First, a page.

Who (or what) is John Adams?
a) A rather pricey but good beer.
b) Amy Adams’ brother.
c) The second president of the United States.
If you picked a or b, then, boy, has HBO got a miniseries to set you straight.
Beginning Sunday at 8 p.m., nine brilliant hours on a president whom few probably can identify, and even fewer say (exactly) why he deserves nine hours on HBO in the first place. Consider a poll conducted by the American Council of Trustees and Alumni a few years ago. The poll found that only 33 percent of college seniors knew that George Washington commanded the troops at Yorktown.
How would these seniors do with our little quiz above?
Overcoming the deficiencies of American education has never been a singular goal of HBO’s, so to say that the miniseries is a gamble is stating the obvious. But if this gamble succeeds, then this Founding Father may almost become as famous as the beer (Sam, that is).
Based on David McCullough’s bestselling 2001 biography, “John Adams” is the progeny of Hollywood royalty. As producer, Tom Hanks has long championed this series. Gary Goetzman (“The Silence of the Lambs”) has co-produced it. With Paul Giamatti as Adams and Laura Linney as Abigail, alongside a cast of (literally) hundreds, 18th century America–raw, violent, boiling and almost unquenchably vibrant–comes alive during these hours.
And so, by association, does a one-term president who died 182 years ago.
But why this one?
According to McCullough’s 700-page account, Adams was brilliant, dogged, passionate, loyal, deeply learned and deeply dyspeptic. He had the misfortune to be overshadowed by charismatic leaders like Washington and Thomas Jefferson, who bookended his own presidency, which began March 4, 1797. But without him the revolution would have lost its intellectual moorings, and almost certainly its financial and diplomatic ones as well (he raised money in Holland for the cause during a particularly pivotal moment).
Adams was also a two-term vice president, and wrote thusly to Abigail (in one of thousands of surviving letters), “My country has in its wisdom contrived for me the most insignificant office that ever the invention of man contrived or his imagination conceived.”
Translation: This job stinks.
Yes, he complained (often) and bickered with many. He feuded bitterly with Jefferson (with whom he’d eventually reconcile), and even today his official White House biography speaks delicately of a certain “vanity.” One gets the sense from McCullough’s bio that the Continental Congress shipped him overseas because he wasn’t much fun to be around.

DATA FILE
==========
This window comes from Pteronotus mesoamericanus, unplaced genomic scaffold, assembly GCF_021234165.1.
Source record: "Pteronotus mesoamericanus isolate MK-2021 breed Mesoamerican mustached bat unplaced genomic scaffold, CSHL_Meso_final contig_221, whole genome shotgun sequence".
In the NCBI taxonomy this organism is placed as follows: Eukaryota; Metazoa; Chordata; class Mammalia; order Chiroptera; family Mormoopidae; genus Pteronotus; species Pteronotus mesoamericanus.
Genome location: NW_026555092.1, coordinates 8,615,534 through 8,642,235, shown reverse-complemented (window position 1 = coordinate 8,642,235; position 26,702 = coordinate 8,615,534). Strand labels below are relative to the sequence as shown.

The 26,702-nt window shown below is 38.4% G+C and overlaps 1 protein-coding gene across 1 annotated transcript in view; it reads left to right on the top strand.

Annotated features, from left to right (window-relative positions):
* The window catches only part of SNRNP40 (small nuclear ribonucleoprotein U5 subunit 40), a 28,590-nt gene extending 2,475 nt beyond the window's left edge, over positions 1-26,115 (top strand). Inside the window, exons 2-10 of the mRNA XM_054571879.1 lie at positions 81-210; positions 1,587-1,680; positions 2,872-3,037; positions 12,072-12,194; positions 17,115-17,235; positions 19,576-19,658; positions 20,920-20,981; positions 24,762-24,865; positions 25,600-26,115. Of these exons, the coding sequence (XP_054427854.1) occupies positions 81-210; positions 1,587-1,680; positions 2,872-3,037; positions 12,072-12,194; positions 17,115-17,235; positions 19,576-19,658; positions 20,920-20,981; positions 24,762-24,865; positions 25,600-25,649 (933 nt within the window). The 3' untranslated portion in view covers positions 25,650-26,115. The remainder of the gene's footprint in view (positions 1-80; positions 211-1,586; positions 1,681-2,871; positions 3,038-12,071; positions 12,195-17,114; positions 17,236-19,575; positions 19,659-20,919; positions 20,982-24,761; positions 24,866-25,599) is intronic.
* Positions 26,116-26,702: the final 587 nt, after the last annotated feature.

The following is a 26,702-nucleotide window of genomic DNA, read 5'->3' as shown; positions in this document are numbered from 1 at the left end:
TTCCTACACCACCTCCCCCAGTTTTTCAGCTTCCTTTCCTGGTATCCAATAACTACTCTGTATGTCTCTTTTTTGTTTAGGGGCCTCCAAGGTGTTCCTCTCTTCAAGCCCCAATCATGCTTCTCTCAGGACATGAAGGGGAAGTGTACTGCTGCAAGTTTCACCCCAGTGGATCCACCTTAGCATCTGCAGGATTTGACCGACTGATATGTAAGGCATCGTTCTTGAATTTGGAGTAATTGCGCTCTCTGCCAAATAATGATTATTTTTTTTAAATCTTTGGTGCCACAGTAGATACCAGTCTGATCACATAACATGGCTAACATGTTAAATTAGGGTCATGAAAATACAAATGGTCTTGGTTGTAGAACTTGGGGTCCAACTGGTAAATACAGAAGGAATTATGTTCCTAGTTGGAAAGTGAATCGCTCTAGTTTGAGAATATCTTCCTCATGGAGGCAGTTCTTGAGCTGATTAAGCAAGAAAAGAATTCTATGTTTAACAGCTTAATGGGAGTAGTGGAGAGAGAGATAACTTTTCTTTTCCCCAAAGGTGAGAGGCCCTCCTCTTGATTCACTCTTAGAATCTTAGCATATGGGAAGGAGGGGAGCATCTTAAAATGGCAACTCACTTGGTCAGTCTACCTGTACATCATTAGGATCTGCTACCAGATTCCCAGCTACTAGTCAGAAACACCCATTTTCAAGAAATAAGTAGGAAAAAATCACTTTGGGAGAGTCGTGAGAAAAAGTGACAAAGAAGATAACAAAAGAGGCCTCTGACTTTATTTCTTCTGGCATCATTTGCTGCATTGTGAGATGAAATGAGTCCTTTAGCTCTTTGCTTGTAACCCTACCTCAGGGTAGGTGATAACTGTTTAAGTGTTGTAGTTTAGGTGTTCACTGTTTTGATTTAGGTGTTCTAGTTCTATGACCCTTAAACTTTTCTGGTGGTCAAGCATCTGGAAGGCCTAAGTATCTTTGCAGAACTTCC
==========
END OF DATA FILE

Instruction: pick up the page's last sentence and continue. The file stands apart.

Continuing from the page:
During a call with reporters, someone observed that Giamatti was often drawn to “edgy, neurotic characters.” What say Paul?
“What was sort of intriguing to me is that boiling under the surface [Adams had] a lot of anxiety about things, and I thought it would be interesting to dramatize,” said the Oscar-nominated (” Cinderella Man”) actor. “But few actors ever get the opportunity to play a character like this, and run the gamut [of emotions] from depression to being exultant. He was enormously intelligent, but also earthy. He was in love with his wonderful wife, and would fight with her. I got to do everything in this part.”
Still, a curious subject for a multimillion-dollar biopic. An intriguing one as well.
A small-screen natural
In a recent call with writers, McCullough (perhaps best known to the TV generation as the wonderfully avuncular former host of PBS’ “American Experience”) explained why Adams has been dismissed, as well as why he’s a natural for the small screen, too.
“He was in the shadow of those two tall and charismatic and we don’t celebrate one-term presidents. I don’t know why. I guess we don’t like losers, and unless you were killed in office in your first term, you’re pretty well forgotten. He also a leader of the [long extinct] Federalist Party, for which there is no funding device to have annual Adams dinners to raise money for.”
Nevertheless, the nation’s amnesia about its second commander-in-chief “is disgraceful. Except for Washington, there is no more important an American in the Revolutionary era than John Adams.”
As a TV star, what is exciting–and forbiddingly difficult–about Adams is that he was an intellectual. He wrote compulsively to his beloved Abigail–gorgeous, detailed, lengthy and profoundly literate letters that described with near-Technicolor virtuosity an especially vital and important moment in American life.